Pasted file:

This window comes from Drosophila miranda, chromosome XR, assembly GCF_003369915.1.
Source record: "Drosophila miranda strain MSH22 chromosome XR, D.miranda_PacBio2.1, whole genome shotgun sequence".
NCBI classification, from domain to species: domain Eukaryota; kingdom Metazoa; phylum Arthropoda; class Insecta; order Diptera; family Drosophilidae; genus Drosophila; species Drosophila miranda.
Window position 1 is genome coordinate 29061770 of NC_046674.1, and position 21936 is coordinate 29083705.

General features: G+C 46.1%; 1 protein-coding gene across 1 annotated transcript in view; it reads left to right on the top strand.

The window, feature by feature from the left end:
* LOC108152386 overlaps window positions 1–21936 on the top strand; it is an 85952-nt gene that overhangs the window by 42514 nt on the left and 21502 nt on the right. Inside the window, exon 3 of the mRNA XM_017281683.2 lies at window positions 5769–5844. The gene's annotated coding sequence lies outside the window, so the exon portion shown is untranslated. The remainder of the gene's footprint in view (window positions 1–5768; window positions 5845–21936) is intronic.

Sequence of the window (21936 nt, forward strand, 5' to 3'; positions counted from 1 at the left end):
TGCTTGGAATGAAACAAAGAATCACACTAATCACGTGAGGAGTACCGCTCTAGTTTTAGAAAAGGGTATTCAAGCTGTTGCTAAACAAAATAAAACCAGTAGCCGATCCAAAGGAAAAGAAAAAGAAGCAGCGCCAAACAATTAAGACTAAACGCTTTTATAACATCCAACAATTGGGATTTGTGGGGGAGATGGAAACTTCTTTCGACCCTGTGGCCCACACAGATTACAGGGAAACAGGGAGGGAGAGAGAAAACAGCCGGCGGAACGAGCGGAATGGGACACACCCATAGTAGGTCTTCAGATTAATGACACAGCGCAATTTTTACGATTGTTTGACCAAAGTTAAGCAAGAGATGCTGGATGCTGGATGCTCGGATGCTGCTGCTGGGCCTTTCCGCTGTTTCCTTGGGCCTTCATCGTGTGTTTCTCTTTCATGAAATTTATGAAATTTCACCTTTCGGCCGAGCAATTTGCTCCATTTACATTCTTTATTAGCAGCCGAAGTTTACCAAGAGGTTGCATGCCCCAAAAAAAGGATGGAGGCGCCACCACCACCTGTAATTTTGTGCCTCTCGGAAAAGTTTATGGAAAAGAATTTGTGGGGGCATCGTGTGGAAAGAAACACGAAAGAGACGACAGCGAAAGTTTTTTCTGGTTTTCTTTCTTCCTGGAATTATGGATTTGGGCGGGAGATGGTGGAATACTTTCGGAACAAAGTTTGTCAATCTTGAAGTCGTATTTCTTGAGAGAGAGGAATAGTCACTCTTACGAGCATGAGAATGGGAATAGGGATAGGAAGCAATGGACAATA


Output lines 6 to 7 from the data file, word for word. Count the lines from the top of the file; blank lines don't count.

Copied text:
The window, feature by feature from the left end:
* LOC108152386 overlaps window positions 1–21936 on the top strand; it is an 85952-nt gene that overhangs the window by 42514 nt on the left and 21502 nt on the right. Inside the window, exon 3 of the mRNA XM_017281683.2 lies at window positions 5769–5844. The gene's annotated coding sequence lies outside the window, so the exon portion shown is untranslated. The remainder of the gene's footprint in view (window positions 1–5768; window positions 5845–21936) is intronic.